Our Education Consultant, Belina Modest, conducted a training about “slow learners” and students with special needs on Saturday, April 24th, 2021 at Gyetighi Primary School in Karatu, about 4 hours or 250 kilometers away from Moshi Town.  She discussed teaching methods along with Suzani Ngowi from BCC (Building a Caring Community), a long-term partner of Toa Nafasi’s.  Together, they explained strategies on how to help struggling learners and students with special needs.  The organizer of the training was Hailey Breitenfeld, a Director from Rift Valley Children’s Village, also in Karatu.  RVCV has a program related to Toa’s, that of supporting children with learning difficulties at in public schools.  Belina’s report is below.

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Belina and Suzani presented topics based the following questions:

  • What are the different special needs students can have?
  • How do you differentiate “slow learners” from students with special needs?
  • What strategies can help both “slow learners” and students with special needs in inclusive classroom settings?
  • What additional support might students with learning difficulties need outside of academics?
  • What are the options for these students when they finish primary school, and most likely do not pass the national exam?
  • How do you discuss a student’s issues and needs with parents/guardians?
  • How do you emphasize that these students are capable of learning, but just at different rates and levels?

The first facilitator of the workshop was Belina who explained in deep about “slow learners.”  She began by asking questions and had the participants discuss them in groups and share their ideas.  After that, Belina explained the difference between “slow learners” and students with special needs, and then she offered different strategies to help “slow learners” in inclusive classrooms.  She gave out the importance of inclusivity and not moving “slow learners” to separate facilities and she talked about how using teaching tools helps both the instructor to teach and the student to learn.  Also, she elaborated ways on how to discuss students’ issues and needs with parents or guardians, emphasizing the need to be sensitive and patient and not place blame or shame.  Lastly, she explained options for these students when they finish primary school and do not pass the national exam or move on to secondary school, which will most likely be vocational training and life skills.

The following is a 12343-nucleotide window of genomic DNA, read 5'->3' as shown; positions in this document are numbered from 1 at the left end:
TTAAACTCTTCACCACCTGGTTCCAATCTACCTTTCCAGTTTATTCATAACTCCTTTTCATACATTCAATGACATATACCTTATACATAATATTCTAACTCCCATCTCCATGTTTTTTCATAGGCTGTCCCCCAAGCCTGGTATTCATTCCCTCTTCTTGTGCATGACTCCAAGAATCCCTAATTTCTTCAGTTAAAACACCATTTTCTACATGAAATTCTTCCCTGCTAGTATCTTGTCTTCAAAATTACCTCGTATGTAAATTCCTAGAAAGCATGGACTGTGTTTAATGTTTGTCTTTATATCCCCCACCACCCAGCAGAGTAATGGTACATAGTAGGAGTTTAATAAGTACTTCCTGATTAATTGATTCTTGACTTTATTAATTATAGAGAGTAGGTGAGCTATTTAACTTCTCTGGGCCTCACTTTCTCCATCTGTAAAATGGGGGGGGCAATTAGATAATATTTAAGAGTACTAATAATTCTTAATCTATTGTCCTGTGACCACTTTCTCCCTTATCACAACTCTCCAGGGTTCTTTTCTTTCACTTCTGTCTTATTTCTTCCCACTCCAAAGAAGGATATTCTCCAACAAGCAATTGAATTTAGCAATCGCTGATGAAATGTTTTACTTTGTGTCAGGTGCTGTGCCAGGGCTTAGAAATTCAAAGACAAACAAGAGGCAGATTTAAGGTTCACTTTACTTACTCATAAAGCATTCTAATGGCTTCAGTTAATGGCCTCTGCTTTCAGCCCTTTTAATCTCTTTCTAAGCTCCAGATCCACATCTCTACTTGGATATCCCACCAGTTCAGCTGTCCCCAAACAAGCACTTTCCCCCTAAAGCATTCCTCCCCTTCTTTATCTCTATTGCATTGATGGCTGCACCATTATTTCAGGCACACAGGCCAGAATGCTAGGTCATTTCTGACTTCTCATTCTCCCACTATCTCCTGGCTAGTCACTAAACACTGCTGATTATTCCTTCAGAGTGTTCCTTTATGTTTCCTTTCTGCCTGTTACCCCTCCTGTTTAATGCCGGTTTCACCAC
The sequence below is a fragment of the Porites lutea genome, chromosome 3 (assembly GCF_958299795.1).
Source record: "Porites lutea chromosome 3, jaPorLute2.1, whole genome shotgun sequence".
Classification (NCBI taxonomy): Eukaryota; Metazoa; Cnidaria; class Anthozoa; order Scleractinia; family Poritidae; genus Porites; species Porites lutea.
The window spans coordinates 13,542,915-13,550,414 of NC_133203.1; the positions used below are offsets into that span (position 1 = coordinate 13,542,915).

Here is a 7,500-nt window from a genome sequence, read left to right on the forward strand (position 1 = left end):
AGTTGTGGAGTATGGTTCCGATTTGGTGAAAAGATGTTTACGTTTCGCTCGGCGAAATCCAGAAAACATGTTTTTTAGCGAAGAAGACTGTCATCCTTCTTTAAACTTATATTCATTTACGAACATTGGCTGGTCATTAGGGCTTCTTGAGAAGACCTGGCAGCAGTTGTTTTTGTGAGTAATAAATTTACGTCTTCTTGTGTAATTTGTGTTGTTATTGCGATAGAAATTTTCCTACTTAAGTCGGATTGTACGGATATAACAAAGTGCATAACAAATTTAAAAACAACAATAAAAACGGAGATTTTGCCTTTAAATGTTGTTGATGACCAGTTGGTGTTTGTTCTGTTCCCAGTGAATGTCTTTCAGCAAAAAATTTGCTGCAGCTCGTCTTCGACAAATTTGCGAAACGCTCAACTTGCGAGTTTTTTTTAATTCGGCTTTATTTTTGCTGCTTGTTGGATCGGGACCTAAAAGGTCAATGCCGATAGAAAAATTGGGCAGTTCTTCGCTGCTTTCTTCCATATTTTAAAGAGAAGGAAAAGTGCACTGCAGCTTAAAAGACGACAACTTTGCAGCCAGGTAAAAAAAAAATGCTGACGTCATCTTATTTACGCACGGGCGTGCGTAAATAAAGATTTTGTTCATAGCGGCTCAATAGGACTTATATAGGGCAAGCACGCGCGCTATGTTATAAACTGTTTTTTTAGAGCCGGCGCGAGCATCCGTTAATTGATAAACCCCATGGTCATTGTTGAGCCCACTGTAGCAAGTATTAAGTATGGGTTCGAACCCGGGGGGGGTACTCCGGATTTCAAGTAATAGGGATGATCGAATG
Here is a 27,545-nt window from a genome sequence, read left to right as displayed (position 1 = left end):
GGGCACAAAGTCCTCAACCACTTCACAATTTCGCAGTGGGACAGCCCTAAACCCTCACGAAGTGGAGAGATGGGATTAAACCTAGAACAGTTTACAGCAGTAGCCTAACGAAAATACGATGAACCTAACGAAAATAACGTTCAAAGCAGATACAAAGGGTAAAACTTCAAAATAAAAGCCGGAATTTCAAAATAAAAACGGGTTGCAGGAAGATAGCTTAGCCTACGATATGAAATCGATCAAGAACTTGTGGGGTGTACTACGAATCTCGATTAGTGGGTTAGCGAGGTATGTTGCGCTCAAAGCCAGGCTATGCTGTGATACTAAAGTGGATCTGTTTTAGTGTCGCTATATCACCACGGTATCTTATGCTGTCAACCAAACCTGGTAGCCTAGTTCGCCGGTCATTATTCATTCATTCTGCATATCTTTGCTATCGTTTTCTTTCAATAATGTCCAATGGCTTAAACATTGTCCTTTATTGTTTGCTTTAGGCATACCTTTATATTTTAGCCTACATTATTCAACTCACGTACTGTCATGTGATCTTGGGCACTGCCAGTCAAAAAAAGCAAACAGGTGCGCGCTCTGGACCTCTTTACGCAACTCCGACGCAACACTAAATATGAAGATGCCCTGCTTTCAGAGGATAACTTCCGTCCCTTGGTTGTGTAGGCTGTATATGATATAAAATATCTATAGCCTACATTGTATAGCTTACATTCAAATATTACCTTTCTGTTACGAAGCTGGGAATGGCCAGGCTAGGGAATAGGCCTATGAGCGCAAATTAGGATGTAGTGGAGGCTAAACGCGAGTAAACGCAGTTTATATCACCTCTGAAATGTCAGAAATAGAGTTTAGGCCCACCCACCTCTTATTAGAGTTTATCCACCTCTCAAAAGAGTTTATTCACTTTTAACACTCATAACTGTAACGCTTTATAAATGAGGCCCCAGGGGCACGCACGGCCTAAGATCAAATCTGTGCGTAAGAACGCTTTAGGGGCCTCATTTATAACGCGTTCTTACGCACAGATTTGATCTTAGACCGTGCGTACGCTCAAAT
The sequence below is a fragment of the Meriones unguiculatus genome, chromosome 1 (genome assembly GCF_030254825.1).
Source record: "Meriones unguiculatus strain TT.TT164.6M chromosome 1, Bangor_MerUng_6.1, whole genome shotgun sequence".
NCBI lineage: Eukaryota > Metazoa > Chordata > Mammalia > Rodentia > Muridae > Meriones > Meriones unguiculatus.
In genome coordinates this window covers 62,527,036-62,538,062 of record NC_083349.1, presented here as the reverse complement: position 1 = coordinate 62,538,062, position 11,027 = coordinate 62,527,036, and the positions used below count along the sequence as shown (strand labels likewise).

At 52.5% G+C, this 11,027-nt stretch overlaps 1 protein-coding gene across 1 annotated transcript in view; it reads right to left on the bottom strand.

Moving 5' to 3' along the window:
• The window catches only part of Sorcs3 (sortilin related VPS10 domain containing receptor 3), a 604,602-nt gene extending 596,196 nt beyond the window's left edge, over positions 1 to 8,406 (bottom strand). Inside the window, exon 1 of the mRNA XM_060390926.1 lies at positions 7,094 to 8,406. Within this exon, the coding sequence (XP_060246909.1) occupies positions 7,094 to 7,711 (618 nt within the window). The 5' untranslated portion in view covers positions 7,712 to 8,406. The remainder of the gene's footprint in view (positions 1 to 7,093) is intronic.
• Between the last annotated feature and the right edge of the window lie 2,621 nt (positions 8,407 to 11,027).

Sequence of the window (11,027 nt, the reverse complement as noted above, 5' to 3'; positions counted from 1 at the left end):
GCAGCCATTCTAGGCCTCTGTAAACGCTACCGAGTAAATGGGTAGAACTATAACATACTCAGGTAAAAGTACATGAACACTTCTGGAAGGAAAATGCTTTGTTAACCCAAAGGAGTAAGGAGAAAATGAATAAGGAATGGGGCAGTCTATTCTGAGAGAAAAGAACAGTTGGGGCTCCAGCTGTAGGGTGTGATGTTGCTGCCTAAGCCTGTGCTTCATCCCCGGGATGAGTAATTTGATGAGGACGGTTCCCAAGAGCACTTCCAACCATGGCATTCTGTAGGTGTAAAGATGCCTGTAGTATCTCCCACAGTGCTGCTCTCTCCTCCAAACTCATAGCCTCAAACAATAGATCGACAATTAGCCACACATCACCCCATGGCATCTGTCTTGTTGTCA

Next, Madam Suzani presented about students with special needs, and explained well about the meaning of students with special needs.  She asked questions of the participants and they had to share their ideas, but also to explain about the kind of students they have in their own classes.  After that, Suzani explained the meaning of disability, and gave out types of disabilities.  She described groups of students with special needs with different examples, and strategies to help students with special needs in inclusive classrooms as well as outside the classroom.  She emphasized that these students are capable of learning but at different rates and levels.  Lastly, she winded up by explaining options for special needs students when they finish school and do not pass the national exam, which were similar to what Belina offered.  Suzani then gave room to participants to ask questions and they asked many questions which she elaborated on well and promised to provide a hand-out to all the participants.

Belina and Suzani’s objectives for this training were for the participants to be aware of different strategies to use in order to support “slow learners” and students with special needs in inclusive classrooms.  They also wanted to emphasize to participants that “slow learners” and special needs students are capable of learning and becoming good students but in a different way than they are used to seeing.

Belina and Suzani’s recommendations were that there should be enough time for the presentation.  They felt a bit rushed at the end as the last facilitator did not get enough time to answer all questions asked by the participants.